Much has been made of the competition between financial institutions and alternative, non-regulated lenders for small business loans. A short-sighted view assumes that all of these alternative lenders are the same. In reality, while certain groups tend to look and market similarly, very few of them in the grand scheme actually do the same things. Unfortunately, that fact has been lost because the overwhelming amount of information over the last couple of years has been about “online alternative lenders.” That very narrow focus has provided a disservice to community-based lenders that would like to be able to help their clients but are struggling to balance being helpful versus seeing their customer gouged by higher-priced alternatives. And while many of the “Johnny-come-latelies” are out to disrupt the market and pick the pockets of FIs, there are many others who want to complement what FIs do.
Let me make the point clearer by providing some background on the marketplace. Alternative, non-regulated lenders generally fall into two major categories: “traditional collateral-based” lenders and “unsecured” lenders.
First, traditional collateral-based alternative lenders have been around for a really long time. In fact, they’ve been helping FIs with loans for years. Typically, they are financing assets that a traditional lender would find risky or would be concerned about getting criticized for by an examiner: accounts receivable, inventory, and equipment. In other cases, they are providing a loan structure that is outside the norm, or they are willing to take on a credit that FIs can’t because they are valuing the asset in a way that offsets the borrower’s lack of financial strength. These lenders can become a way to protect your relationship with the borrower, since they are not interested in deposit accounts but do provide the working capital the business needs. In fact, they often “incubate” these businesses until they can return to a traditional loan structure inside the FI.
Now let’s examine the “unsecured” lenders, where most, but not all, of the online alternatives can be found. This group mainly morphed out of the merchant cash advance space that had gained a foothold among “Main Street” types of business where traditional collateral doesn’t usually exist to back a loan. Consumer-like approval methodologies began to be applied to small businesses and as technology improved, so did the customer experience. Capitalizing on fast and easy approvals, a number of lenders have gained national notoriety – not all of it good. But that doesn’t mean that all of them should be lumped together as a result. In fact, within every segment of alternative non-regulated lending, there are really good partners who stand at the ready to legitimately help businesses with financing. The advantages to this group include the ability to provide quick, short-term, bridge financing while waiting for permanent financing to close – think about SBA, USDA, and construction-related financing and the time it takes for those loans to originate. These lenders also provide “outside the box” or “off balance sheet” financing that can be used effectively to fill in the gaps when assets are already leveraged. Finally, they represent the only option some start-ups and financially challenged businesses have when it comes to getting the working capital needed to grow.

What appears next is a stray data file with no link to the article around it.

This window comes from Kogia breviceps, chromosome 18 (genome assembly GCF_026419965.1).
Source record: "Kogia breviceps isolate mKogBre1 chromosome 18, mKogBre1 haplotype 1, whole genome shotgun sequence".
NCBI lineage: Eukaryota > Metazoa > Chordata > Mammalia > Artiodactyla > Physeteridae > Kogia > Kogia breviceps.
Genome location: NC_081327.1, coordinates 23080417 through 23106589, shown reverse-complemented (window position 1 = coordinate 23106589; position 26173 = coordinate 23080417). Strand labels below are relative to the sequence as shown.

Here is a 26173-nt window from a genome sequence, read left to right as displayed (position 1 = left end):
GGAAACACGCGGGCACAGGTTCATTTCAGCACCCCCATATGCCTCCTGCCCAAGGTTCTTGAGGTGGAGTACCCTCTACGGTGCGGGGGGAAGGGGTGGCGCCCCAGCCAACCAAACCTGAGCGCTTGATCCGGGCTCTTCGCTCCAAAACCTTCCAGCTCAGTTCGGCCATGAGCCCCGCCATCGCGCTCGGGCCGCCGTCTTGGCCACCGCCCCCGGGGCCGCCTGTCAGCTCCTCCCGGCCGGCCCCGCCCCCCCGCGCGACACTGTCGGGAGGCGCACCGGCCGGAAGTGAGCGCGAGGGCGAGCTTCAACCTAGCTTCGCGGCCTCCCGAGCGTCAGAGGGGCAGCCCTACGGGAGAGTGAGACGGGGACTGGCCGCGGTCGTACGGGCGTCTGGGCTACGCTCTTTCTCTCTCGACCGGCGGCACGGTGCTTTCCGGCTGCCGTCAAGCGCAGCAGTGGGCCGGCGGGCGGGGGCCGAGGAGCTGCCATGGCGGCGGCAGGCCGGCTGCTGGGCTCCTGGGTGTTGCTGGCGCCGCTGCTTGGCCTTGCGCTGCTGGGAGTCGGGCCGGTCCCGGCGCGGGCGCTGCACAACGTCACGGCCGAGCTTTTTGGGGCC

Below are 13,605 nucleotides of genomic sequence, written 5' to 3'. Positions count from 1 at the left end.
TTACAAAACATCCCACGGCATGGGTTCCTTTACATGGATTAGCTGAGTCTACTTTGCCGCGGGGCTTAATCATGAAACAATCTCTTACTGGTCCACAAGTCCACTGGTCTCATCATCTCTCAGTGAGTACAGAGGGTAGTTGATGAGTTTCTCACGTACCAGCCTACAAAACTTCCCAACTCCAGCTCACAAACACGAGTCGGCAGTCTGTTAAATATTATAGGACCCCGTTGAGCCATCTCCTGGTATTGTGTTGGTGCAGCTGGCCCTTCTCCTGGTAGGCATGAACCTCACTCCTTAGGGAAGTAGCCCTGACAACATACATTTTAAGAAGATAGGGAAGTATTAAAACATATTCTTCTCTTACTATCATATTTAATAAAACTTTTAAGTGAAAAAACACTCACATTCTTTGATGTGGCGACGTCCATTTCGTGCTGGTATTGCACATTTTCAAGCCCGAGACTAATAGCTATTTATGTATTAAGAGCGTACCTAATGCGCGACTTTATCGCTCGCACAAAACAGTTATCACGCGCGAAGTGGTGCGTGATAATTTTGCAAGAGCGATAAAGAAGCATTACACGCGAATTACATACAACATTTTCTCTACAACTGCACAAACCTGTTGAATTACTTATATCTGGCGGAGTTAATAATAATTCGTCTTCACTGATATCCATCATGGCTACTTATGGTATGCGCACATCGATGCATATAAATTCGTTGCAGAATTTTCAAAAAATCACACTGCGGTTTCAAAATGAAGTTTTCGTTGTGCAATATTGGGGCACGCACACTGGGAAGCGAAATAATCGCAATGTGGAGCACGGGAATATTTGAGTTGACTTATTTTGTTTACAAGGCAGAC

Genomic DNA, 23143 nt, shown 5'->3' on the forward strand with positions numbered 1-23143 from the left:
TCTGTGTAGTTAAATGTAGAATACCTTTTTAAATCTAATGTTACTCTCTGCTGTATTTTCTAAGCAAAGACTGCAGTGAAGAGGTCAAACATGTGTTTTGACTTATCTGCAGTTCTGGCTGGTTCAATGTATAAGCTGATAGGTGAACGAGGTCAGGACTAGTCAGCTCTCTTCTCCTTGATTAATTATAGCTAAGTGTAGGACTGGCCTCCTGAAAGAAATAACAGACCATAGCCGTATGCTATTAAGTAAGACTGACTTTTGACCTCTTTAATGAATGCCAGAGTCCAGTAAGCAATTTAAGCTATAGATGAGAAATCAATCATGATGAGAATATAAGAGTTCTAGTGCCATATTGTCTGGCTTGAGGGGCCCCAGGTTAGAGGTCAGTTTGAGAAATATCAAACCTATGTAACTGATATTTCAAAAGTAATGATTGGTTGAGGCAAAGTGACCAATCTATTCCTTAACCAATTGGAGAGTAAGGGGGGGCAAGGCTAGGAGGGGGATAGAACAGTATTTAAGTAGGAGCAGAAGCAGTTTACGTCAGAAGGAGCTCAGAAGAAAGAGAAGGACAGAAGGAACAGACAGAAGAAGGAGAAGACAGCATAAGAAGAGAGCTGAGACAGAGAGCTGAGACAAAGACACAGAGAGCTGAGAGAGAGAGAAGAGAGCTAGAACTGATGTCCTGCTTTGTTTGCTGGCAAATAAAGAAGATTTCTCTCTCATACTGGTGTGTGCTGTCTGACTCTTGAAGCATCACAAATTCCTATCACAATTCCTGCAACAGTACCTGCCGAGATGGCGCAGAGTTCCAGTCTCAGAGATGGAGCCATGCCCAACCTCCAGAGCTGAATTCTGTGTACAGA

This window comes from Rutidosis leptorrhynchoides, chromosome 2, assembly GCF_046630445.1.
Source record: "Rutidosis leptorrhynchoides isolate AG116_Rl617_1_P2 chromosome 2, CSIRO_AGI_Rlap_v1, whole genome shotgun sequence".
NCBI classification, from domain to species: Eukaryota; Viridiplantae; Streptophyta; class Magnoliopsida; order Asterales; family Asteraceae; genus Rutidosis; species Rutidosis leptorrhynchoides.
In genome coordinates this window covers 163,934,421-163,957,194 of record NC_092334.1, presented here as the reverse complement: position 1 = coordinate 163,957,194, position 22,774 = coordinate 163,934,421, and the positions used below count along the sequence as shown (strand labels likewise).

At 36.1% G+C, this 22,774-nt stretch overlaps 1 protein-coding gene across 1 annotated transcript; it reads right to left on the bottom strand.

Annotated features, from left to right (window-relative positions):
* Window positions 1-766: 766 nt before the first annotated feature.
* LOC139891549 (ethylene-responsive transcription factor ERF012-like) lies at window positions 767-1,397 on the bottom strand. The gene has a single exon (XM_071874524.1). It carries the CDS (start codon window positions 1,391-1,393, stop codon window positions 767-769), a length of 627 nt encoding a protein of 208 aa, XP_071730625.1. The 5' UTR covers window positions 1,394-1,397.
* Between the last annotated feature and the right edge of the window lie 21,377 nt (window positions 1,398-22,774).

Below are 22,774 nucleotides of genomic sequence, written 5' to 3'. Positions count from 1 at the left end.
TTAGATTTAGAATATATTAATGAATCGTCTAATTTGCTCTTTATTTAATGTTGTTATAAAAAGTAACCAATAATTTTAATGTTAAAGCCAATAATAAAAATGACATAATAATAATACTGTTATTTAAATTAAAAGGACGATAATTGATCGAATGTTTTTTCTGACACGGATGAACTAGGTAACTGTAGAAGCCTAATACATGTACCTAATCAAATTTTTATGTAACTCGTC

The truth of the matter is that it’s hard for you to know who to trust your customers with. Nobody wants to refer a good client to an alternative lender and not know how they are going to be treated. And every financial institution has deals it can’t approve. You turn away prospects who come in the branch or call on the phone because you know you can’t help. You’ve got deals on your books that you wish weren’t. Whatever the case, learning more about partnering with alternative lenders can enable you to serve your customers better, avoid risky loans, incubate future borrowers, and come out smelling like a rose.